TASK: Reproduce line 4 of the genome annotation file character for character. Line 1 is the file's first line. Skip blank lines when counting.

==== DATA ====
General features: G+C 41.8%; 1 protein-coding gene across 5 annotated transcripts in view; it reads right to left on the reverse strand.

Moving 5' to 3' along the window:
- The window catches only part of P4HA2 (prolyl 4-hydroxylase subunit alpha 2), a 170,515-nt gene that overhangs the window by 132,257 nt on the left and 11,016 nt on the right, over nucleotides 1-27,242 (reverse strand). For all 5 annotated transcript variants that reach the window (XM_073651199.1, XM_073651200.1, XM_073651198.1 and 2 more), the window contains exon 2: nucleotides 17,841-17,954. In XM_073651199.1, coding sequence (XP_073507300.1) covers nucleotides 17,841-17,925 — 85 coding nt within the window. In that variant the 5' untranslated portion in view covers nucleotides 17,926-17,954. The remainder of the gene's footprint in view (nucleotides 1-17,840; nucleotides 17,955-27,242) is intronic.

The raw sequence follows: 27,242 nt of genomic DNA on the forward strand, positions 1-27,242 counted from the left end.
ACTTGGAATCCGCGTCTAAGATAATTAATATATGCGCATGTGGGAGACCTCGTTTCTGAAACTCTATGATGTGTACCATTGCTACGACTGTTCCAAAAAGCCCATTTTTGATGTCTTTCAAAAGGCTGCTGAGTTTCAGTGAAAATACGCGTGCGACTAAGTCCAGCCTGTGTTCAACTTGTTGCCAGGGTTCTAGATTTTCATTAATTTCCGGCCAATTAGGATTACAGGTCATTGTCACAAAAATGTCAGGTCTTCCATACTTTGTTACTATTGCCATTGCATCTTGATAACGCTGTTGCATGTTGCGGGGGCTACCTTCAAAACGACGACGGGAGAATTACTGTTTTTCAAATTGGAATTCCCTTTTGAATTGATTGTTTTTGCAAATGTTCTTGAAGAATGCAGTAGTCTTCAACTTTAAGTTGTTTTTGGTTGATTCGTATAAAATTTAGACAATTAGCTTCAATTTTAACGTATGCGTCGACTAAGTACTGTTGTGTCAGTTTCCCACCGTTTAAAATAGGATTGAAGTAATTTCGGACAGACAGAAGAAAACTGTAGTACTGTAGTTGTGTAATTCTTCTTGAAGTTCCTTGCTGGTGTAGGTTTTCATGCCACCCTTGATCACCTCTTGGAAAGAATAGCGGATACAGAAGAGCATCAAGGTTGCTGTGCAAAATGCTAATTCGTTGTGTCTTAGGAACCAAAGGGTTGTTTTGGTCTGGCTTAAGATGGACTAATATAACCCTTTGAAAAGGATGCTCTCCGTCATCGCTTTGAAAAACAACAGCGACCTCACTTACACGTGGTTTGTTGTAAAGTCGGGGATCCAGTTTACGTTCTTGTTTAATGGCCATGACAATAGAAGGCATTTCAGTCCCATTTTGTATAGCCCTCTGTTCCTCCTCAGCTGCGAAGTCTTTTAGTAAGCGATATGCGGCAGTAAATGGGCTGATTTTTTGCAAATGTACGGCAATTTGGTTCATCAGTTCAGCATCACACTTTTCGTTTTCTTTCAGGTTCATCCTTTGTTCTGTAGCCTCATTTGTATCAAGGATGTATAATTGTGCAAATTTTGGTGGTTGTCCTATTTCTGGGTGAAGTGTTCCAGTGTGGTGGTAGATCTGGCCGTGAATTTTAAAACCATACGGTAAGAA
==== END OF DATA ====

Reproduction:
The raw sequence follows: 27,242 nt of genomic DNA on the forward strand, positions 1-27,242 counted from the left end.